Thursday, August 12, 2010


To my mind, the greatest tragedy of the Bush presidency was that the image America projected of itself was a crude caricature of all that was great in the idea of America. A country founded on lofty principles had descended into populist, xenophobic, knee-jerk foreign policy, and with figures like Sarah Palin and media outlets such as Fox News, was portraying itself as a country that gloried in its own ignorance - where a stubborn refusal to see the complexity of an issue was lauded as homespun wisdom.

The problem with playing with such caricatures (as I am sure many of the more savvy in Washington were consciously doing) is that others may take you at face value. And for every American who thinks of the French as cheese-eating surrender monkeys, and the average Pakistani as a terrorist-harbouring rag-head, there's a Frenchman and a Pakistani who believes that Americans are basically coming straight out of TEAM AMERICA: WORLD POLICE with a cultural chauvinism and gun-totin' agenda that is as abhorrent as it is (I hope) mistaken.

If cinema reflects the times in which we live, FROM PARIS WITH LOVE is, then, a fascinating cultural artefact. A movie financed by a US studio, starring a major US movie star, in which a US secret agent comes to Paris to chase down a Pakistani terrorist cell that is pushing coke to launder money. (Presumably they have never heard of Liechtenstein). The French are impotent, bereaucratic fools; the Chinese are drug-dealers; the Pakistanis are terrorists; and the brave heroic Yanks are there to save the day, with their Jack-Bauer-inspired brand of summary justice. In a scene that could come from a Glenn Beck wet-dream, at the end of the film, the Ivy-League-educated protagonist, James Reece, overcomes his squeamishness about killing people to join up with his buddy Charlie Wax in a campaign of killing "bad guys".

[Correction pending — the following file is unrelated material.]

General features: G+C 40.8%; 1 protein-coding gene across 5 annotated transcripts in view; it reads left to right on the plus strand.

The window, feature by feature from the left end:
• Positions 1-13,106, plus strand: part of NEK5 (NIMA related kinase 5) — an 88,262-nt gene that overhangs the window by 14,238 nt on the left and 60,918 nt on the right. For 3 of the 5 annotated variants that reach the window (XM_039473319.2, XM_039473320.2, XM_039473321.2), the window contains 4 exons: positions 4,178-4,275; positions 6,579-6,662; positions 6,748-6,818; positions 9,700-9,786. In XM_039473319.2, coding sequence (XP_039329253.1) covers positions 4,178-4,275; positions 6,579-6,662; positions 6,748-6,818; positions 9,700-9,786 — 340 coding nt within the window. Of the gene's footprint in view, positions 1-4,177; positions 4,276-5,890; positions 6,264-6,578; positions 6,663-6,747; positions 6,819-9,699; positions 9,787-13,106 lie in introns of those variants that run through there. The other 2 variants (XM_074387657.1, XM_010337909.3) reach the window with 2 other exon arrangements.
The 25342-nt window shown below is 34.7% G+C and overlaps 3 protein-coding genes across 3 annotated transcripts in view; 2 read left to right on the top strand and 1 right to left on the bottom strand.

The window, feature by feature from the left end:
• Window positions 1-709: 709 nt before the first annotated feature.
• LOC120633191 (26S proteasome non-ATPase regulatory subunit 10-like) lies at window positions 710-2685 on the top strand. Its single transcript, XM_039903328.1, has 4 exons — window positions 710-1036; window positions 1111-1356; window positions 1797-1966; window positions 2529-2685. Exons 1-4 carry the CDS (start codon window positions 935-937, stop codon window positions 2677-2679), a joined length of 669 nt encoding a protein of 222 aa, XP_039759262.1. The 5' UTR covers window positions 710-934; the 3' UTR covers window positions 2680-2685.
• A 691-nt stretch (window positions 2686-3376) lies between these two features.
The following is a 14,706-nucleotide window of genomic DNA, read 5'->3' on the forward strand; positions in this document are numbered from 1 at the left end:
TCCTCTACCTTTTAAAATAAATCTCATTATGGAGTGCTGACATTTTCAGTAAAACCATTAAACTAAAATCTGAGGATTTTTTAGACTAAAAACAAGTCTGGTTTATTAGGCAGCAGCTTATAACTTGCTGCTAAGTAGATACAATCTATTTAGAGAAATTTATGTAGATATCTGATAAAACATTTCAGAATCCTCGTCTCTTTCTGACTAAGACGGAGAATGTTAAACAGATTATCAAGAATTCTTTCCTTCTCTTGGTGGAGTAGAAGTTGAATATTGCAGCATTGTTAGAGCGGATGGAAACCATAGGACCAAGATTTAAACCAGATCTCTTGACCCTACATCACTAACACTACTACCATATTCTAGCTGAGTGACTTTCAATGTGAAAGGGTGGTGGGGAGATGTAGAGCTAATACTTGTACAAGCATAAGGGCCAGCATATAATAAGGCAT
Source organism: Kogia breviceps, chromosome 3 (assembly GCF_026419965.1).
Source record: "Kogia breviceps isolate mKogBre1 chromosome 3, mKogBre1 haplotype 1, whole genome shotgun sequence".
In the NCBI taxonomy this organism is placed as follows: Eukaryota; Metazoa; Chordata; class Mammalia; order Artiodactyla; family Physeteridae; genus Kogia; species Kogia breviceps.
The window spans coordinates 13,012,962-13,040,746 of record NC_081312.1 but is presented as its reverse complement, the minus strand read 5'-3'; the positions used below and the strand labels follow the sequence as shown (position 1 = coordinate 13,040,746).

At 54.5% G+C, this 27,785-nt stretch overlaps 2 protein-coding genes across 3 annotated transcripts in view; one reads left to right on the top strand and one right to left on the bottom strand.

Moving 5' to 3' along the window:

And so, ladies and gentlemen, we have stepped through the looking glass. A Frenchman, Luc Besson, is peddling back to American mainstream cinema a vision of American chauvinism. I can't decide whether this is particularly insidious or just brilliant business.

The basic mechanics of the movie are the same as in most other Luc Besson-penned movies. As in TAKEN, a hard-ass American (John Travolta) comes to Paris to kick some Muslim terrorist ass. As in the TRANSPORTER movies, there will be a lot of driving really really fast through busy streets and some loud explosions. There will also be a lot of swearing and the occasional line that's trying to be as iconic as Arnie in TERMINATOR. (Is there any reason for John Travolta's character to be called Charlie Wax except to allow a lame KARATE KID joke? And for that matter, did they only cast John Travolta so that they could reference a Royale with Cheese?)

Still, for all that, I can't deny that FROM PARIS WITH LOVE zipped along at a pace, and wasn't as painfully shit as Besson's ANGEL-A. The stunts are fine; the car chases through the streets of Paris exhilarating; and John Travolta chews up the scenery. I even liked Jonathan Rhys Meyers as his square side-kick, Reece. In the one scene where Meyers gets to act - when he sees himself in a mirror covered in blood and his to react to his new life - he actually looks pretty convincing. The key point is that this movie is firmly in the B-grade of action flicks. It's treading well-worn ground and dripping in faintly offensive cliché. That they're being peddled by a Frenchman is about the most interesting thing about the whole enterprise.

FROM PARIS WITH LOVE was released in Spring 2010 and is available on DVD and on iTunes.

Additional tags: Frederic Thoraval, David Buckley, Richard Durden, Kasia Smutniak

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